Guy asked about Amit’s mistakes after all Guy had left Apple not once but twice. Amit said he never looks back but after some prodding said that waiting 6 months to join Google had been a mistake. Guy jokingly asked how many billions that has cost Amit.
Asked about a range of Google products such as Google Glass , Amit was not so forthcoming. He was equally as evasive on Facebook search. “Lets see” he said.
Amit did say that he thought the future was in computers who will provide real language answers. Interpreted in the press at talking computers I think Amit wants a search facility that has wisdom. “Voice is a far more natural interface with a device…” he went on to say “but voice is a key component of interacting with search.” Amit example was the Star Trek computer who can respond to real world questions. Amit pointed out that Elon Musk is working on space travel and he is working on talking computer.
In a digital age where connection possibilities are endless it can be hard to actually ‘feel’ connected. So it was a surprise, that the purchase of my first digital SLR made me feel very much part of the world again. Having a camera in my hand at all times I was now part of the story. Part of the event.
As the Olympics opened its crazy schedule of sports Hackathon was taking place at http://centralworking.com near Tottenham Court Road in London.
Just in case you are wondering I couldn’t possibly attend as I was mostly sleeping, working or watching beach volleyball that weekend. In fact I was mostly sleeping, as at that point I had worked five nights straight.
I digress, details on the Hackathon can be found at;
Poor exhibits are upsetting. As is writing the review. You get excited about organising yourself on a quiet Easter weekend, make the effort just to be disappointed. As annoying as flicking through the hundreds of channels on Sky television to find that there is really nothing to watch. That probably is the problem with the Remote Control exhibit. Television has indeed had an enormous impact on our culture but perhaps it is to vast to cram into two small galleries in the ICA.
Since the Internet hit and I embedded myself squarely in its development I have been looking for the next revolution. In the early part of this century I really thought it would be about digital television and convergence. It’s safe to say I was wrong the media world is diverging with new devices and the applications are being built specific to medium. Although I would still love to see fiction story telling cross platforms just like following a friend’s life story via twitter and Facebook on phone and email.
The Remote Control exhibit coincides with the end of analogue broadcasting in the UK ensuring the nation is completely digital. The exhibit It is really an excuse to dust down a few artistic installments rifting on the notion that the television kit is art itself or that content can be re-cut to be installation art. Continue reading “Remote Control – ICA”
I noticed that the British Library had decided to trawl its vast archive and draw together a Science Fiction exhibition. It sounded phenomenal. A lecture on Lem, J G Ballard and a full exhibition. As I checked in on four square each week, I was surprised that others shared my excitement.
The truth is that this series is perhaps far to intellectual for me or perhaps too focused on the literary geek. I chose the lecture on Lem because I was sucked into a Radio 4 haunting adaptation of Solaris. I read J G Ballard Cocaine Nights when working on a feature film that was never filmed. Both authors have their deep links to film and it was wonderful learning about their lives and work from true fans and in J G Ballard case family.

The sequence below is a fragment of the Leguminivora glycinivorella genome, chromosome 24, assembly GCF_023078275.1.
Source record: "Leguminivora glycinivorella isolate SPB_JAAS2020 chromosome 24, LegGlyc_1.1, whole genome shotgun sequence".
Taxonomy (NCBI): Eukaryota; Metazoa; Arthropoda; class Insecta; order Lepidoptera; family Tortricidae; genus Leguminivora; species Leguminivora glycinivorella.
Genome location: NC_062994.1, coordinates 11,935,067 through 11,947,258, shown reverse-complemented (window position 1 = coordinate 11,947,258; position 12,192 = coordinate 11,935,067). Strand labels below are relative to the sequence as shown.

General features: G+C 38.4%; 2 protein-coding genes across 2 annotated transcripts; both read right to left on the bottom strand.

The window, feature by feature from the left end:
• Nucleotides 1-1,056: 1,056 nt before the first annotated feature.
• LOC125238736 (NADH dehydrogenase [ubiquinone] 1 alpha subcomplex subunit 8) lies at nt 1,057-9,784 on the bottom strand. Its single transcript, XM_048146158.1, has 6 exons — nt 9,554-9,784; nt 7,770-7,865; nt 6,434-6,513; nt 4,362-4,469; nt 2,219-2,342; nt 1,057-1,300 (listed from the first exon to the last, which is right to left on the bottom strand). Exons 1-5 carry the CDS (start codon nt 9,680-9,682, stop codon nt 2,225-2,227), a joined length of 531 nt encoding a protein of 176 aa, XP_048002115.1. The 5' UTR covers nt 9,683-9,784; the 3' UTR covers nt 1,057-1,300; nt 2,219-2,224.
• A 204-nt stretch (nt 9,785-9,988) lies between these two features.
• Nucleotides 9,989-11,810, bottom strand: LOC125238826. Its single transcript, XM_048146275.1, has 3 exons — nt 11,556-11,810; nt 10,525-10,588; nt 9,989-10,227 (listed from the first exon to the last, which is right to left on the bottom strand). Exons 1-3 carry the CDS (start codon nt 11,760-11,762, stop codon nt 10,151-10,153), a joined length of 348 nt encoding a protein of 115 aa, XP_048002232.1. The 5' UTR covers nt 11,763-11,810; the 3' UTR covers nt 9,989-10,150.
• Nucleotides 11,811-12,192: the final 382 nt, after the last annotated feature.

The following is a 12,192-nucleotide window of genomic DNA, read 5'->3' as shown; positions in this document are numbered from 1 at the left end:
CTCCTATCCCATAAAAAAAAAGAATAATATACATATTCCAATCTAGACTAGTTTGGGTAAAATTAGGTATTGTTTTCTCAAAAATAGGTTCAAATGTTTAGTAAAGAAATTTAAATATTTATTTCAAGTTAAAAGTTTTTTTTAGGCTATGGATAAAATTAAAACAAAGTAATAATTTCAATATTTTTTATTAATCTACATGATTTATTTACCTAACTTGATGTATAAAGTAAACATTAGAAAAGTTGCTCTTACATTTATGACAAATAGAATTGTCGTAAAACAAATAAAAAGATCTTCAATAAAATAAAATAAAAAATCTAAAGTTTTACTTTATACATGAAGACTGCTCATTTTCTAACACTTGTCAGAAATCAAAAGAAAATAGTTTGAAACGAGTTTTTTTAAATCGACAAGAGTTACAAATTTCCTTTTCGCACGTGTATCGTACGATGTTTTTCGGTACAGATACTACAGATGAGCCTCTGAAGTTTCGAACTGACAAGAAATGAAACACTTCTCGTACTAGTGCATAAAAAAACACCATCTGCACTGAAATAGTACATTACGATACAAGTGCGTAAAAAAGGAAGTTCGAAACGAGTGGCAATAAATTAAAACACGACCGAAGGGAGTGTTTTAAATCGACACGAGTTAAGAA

If anything changed my relationship with Science Fiction then it was the inclusion of the Bronte’s in the main exhibition. Writers, the British Library tells us, have long asked the big questions; What does it mean to be human ? Are we alone ? What is reality ? Is there a perfect world ? and What are we doing to our world ? Apparently everyone has been asking these questions making them Science Fiction writers. In Iliad (850BC) Homer describes how the god Hephaestus created female robots and mechanical tripods. The Bronte’s children created detailed imaginary worlds. Mary Shelley created Frankenstein (1818). Pullman sent Lyra through multiple universe. The exhibit showed these all (including Pullman‘s manuscript). Continue reading “British Library’s ‘Out of This World’ exhibition and Lectures”
As long as we have had API’s (application programming interfaces), I have always claimed then we should design applications that may eventually talk directly to the brain. Even though I have been saying this for 10 years, I was surprised that my co-workers are still freaked out by the idea. Thus I had to check out the NESTA breakfast (22nd September 2011) who’s speakers included Kevin Warwick, Professor of Cybernetics at the University of Reading and Emlyn Clay, Director of Openvivo and Dr Anders Sandberg, Future of Humanity Institute, Oxford University.
The full video of the event is worth checking out.
London Transport Museum is exquisite. One has to wander through an array of London buses old and new to attend the exhibit. I met Hudson-Smith sheltering in a proposed future bus shelter and he kindly showed me the city scape data visualisations from Carlo Ratti of MIT, Aaron Koblin of Google Creative alongside his own Centre for Advanced Spatial Analysis at University College London. Publicised best as ‘beautiful data’.
I found the past future sections the most riveting. Here was a series of images that showed transport of the future as imagined in the past. Robotic driven trains and flying cars.